Yang Zhang, David J. White, Pavana K. R. Vennapusa, Alex E. Johnson, Maxim M. Prokudin
Dept. of Civil, Construction, and Environmental Engineering, Iowa State University
Base course (Pavements); Concrete pavements; Foundation engineering; Freeze thaw durability; Frost heaving; Geosynthetics; Geotextiles; Moisture content; Pavement layers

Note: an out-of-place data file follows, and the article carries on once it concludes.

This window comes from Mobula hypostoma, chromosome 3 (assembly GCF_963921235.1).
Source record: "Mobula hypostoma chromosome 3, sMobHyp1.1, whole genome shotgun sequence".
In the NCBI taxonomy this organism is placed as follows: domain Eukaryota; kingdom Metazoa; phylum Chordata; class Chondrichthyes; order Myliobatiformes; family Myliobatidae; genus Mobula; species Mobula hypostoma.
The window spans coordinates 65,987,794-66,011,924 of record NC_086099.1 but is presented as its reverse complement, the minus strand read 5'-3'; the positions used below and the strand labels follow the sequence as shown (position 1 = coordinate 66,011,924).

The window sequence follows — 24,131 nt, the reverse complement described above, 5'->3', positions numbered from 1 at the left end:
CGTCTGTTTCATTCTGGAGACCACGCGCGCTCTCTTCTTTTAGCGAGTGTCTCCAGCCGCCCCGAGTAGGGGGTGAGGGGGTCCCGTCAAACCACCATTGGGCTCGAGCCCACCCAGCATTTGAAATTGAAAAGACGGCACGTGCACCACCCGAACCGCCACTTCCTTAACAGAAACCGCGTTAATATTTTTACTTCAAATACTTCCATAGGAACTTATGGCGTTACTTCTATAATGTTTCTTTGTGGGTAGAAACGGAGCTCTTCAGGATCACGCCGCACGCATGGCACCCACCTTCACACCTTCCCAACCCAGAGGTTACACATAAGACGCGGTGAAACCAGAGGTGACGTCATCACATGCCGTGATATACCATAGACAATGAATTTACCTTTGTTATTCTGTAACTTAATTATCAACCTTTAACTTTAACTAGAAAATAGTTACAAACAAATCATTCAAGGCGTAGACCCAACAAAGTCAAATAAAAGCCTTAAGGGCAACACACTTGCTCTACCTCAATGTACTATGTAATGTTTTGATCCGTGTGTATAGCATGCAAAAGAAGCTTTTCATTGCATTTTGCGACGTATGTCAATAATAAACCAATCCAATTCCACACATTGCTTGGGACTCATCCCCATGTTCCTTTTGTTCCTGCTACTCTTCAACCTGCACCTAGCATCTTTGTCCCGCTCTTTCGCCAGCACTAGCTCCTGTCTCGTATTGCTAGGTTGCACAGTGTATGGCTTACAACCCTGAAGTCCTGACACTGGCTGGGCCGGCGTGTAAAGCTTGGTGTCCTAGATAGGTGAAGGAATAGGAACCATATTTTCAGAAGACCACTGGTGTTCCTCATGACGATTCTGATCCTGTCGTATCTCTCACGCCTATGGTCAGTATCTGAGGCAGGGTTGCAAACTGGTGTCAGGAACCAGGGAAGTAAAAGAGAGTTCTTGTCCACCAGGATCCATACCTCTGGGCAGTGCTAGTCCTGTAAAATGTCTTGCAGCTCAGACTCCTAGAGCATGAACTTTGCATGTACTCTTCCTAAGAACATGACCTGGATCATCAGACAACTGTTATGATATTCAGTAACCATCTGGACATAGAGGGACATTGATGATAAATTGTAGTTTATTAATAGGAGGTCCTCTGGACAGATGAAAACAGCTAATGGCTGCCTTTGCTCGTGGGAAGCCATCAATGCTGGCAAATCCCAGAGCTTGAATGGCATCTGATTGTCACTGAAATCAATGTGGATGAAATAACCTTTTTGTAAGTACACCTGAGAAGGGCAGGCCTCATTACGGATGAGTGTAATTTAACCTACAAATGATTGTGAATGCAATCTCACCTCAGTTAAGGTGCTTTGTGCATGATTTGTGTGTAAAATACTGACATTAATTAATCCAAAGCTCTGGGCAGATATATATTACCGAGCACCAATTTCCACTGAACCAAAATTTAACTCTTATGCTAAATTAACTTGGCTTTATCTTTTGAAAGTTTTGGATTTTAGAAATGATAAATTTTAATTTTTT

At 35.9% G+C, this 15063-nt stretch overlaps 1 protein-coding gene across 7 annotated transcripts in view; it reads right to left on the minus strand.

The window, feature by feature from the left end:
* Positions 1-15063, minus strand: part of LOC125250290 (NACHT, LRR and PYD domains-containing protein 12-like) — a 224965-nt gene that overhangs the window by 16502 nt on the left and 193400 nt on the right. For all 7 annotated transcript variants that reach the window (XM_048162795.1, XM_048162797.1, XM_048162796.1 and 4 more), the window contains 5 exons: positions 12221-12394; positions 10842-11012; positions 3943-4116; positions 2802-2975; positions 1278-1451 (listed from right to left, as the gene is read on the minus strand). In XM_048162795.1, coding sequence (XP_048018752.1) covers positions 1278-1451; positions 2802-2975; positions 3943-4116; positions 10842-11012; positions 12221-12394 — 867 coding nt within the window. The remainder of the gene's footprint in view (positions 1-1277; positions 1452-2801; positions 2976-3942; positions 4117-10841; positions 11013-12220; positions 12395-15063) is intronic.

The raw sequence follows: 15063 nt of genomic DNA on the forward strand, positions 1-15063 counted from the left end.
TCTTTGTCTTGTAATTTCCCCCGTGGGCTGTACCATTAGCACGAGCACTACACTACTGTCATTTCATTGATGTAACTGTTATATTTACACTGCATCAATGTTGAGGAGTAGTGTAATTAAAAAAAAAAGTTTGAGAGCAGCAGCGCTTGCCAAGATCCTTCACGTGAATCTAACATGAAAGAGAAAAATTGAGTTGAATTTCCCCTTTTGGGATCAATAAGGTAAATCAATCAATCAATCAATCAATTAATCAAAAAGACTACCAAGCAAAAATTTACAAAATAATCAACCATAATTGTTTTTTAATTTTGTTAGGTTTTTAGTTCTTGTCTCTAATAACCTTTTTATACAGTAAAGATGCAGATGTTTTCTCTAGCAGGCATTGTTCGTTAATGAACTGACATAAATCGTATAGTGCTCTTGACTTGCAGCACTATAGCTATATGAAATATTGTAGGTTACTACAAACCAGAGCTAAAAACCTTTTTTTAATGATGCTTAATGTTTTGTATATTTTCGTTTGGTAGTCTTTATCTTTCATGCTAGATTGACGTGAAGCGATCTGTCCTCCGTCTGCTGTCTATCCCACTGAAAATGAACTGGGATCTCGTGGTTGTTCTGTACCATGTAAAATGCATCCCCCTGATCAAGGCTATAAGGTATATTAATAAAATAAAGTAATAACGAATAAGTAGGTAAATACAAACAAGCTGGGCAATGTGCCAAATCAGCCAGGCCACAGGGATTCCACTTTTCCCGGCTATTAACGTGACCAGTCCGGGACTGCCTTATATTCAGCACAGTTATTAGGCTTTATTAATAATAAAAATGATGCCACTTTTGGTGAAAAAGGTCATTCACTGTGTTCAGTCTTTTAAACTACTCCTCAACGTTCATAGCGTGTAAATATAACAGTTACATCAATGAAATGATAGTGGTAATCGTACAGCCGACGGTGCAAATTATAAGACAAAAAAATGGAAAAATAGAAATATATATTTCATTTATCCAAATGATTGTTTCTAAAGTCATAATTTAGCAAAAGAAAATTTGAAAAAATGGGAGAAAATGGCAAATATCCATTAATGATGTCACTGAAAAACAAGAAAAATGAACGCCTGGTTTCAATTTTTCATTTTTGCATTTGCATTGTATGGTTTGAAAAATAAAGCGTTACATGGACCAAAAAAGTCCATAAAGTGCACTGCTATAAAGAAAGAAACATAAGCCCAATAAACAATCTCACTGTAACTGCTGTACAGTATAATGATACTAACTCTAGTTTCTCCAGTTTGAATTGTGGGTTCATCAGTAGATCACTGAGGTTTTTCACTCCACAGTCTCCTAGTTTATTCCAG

Frost heave of foundation materials causes severe joint deterioration in concrete pavements. Sufficient freezing depth, continuous water supply, and frost susceptible geomaterials are the three necessary factors leading to frost heave. To investigate the frost actions of deteriorated pavements with frost heaves at joint locations, the longitudinal pavement surface profiles were plotted by measuring vertical heaves crossing transverse joints. Specimens were cored to determine the moisture conditions at different layers. Ice lenses were found at layer interfaces, and frozen base layers with low permeability contributed to trapping water within joint spaces. Another objective of this study was to determine the local freeze-thaw conditions in pavements. Temperature sensors were installed during the reconstruction to estimate the frost penetration depths, lengths of freezing and thawing periods, and number of freeze-thaw cycles at different depths. Up to 1.1 m frost penetration depth was found, and it showed various lengths of freezing periods. The last objective was to evaluate the frost-heave and thaw-weakening susceptibility of the reconstructed foundation materials. Results indicated that all three geomaterials were medium frost-heave susceptible, and the soft subgrade showed high thaw-weakening susceptibility.